Sunday, September 27, 2015

Style Over Substance, but a Style Worth a Second Look

Review: Spring Awakening

The vast majority of the cast of the Spring Awakening revival are making their Broadway debut, which makes their complaints about "The Bitch of a Living" a little hard to swallow.

It's been just under 9 years since the Duncan Sheik-Steven Sater musical Spring Awakening took Broadway by storm, and only 6 since that Tony-winning original production played its final performance, so you'd be forgiven for questioning why such a relatively new property already merits a full scale revival. But the Broadway transfer of Deaf West's visually stunning take on this angst filled musical drama quickly is so boldly reimagined it quickly justifies its existence, almost immediately banishing any thoughts of the original. Performed simultaneously in spoken English and American Sign Language, this Spring Awakening may ultimately be a case of style over substance, but it also proves there is more to this tale of teenage sexual discovery than initially meets the eye.

Based on a controversial German play of the same name from 1891, Spring Awakening explores the burgeoning passions of a group of teenagers who have little frame of reference for the numerous changes they're experiencing. Already in the midst of puberty, young Wendla has a whole host of questions about her developing body that her mother refuses to answer. The slightly older Moritz faces similar confusions about his growing sexual urges, and seeks the answers from his best friend and the school's star student Melchior. Melchior does his best to educate Moritz while also dealing with his growing attraction to Wendla, all of which must be handled largely in secret due to the extremely conservative parents and teachers who run the children's lives.

As written, the show is more of an expressionistic mood piece than a narrative driven musical; the plot is fairly straightforward and rather predictable, although given is roots as a century old morality tale that can be largely forgiven. Under the direction of Michael Arden and utilizing Deaf West's signature mixture of ASL and spoken dialogue, this production becomes even more stylized than the famously conceptual original. Several characters are portrayed by multiple actors, with one performer signing the role and the other voicing their dialogue and songs. Movement figures heavily into the piece, with Arden and choreographer Spencer Liff utilizing the inherent expressiveness of ASL to take the place of more traditional choreography. The emotional and visual impact of this approach cannot be overstated, with multiple musical numbers becoming heart-stoppingly gorgeous under the pair's artistic eye.

Furthering the show's visual panache is Ben Stanton's incredible lighting design, which is smartly married with Lucy MacKinnon's understated but impactful projections. Unlike many contemporary pieces, the projections here are rarely the scenic focus and at times barely noticeable, embellishing the already rich lighting and movement rather than replacing them. When the staging, lights, and projections are all working in perfect harmony, as they do during "The Mirror-Blue Night" and the showstopping "Totally Fucked," Spring Awakening becomes one of the most visually arresting productions of the year. Arden and his team do an exceptional job of communicating the excitement and terror of being a teenager reaching sexual maturity, and the production's greatest accomplishment is reminding the audience of this universally shared experience.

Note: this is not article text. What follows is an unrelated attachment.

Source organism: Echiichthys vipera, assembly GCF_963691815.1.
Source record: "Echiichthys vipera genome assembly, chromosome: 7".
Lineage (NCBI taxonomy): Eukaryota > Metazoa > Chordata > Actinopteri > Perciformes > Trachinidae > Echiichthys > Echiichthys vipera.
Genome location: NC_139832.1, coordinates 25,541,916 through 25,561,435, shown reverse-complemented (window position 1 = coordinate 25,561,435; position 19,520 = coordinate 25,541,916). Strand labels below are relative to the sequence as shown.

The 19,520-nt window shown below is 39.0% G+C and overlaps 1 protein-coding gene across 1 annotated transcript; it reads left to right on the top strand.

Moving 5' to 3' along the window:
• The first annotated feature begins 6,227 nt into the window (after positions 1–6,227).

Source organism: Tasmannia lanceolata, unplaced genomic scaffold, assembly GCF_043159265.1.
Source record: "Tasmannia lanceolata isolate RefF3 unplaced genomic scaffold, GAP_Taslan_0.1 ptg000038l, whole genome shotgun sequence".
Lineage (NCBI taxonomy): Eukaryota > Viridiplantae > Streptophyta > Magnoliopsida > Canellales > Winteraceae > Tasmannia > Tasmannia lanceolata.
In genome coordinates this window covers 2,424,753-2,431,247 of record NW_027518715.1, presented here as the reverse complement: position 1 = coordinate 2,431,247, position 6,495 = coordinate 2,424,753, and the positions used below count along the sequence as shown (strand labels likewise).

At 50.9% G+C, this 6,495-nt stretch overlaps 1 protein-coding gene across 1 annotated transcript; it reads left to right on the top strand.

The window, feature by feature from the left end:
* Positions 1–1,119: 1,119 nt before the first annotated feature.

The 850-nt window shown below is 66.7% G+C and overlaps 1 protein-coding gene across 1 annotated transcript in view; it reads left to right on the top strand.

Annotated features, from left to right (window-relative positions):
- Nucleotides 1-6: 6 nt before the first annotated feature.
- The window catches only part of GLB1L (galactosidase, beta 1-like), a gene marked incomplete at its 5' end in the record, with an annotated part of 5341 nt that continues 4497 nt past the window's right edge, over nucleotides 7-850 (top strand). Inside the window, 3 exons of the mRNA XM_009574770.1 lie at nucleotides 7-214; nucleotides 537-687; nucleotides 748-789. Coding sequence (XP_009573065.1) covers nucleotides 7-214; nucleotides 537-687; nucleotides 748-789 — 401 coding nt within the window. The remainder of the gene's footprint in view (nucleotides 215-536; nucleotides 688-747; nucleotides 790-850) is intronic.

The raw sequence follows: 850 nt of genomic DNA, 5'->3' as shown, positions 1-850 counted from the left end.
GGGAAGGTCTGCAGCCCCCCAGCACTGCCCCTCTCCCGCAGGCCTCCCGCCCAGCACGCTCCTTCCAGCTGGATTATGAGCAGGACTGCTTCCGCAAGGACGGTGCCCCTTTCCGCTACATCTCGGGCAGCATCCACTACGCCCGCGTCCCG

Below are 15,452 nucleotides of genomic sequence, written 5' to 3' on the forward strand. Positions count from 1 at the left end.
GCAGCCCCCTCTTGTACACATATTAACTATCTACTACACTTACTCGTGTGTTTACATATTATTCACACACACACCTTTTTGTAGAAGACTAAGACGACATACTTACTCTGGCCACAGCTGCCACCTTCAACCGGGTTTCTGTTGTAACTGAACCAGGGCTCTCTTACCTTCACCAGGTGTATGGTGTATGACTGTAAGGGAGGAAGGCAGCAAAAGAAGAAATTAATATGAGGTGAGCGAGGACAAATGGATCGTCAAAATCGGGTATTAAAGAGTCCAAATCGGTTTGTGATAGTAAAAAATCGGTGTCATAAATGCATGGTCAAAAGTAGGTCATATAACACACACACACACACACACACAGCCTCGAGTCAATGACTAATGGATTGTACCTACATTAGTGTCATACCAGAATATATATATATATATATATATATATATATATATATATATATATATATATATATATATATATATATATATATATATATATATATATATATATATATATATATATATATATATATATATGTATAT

The performances are generally strong, although the relative inexperience of some cast members does prevent the show from becoming all it can be. Sandra Mae Frank is wonderfully expressive as Wendla, ably supported by Katie Boeck as the Voice of Wendla. Of all the characters played by multiple actors, Frank and Boeck are the most in sync, bringing out Wendla's youthful innocence without seeming so na├»ve she becomes difficult to root for. Daniel N. Durant and Alex Boniello aren't quite as successful as the deeply troubled Moritz (Durant signs, Boniello speaks), occasionally telegraphing the character's fate even more than the already blunt script. Austin P. McKenzie both signs and sings the role of Melchoir with an appealing earnestness, helping to ground the production as it veers into more melodramatic territory during the second act.

In supporting roles, both Andy Mientus (as the seductive Hanschen) and Krysta Rodriguez (as runaway Ilse) make strong impressions. Oscar winner Marlee Matlin makes her Broadway debut playing several of the Adult Women, a responsibility she shares with fellow screen star Camryn Manheim. Both actresses are in fine form, commanding the stage with their presence and providing multiple fully realized characters during their limited stagetime. Patrick Page is also excellent as the majority of the Adult Men, using his distinctively musical speaking voice to maximum effect as most of the play's authority figures.

Overall, there is plenty to recommend this new Spring Awakening, both to the show's diehard fans and those who might be skeptical of the piece's artistic merits. The book might not hold together quite as well as it seemed to 9 years ago, but the score is arguably even more impressive in hindsight. Combined with director Arden and choreographer Liff's pulse-pounding staging and the committed performances from the production's game cast, the show still has a lot to say about the confusion of puberty and the dangers of trying to shield children from the world's less seemly realities. The thorough integration of ASL into the show's very fiber is so well done it is difficult to imagine what the piece would be like without it, and for that reason alone this revival is both justified and worth the price of admission.

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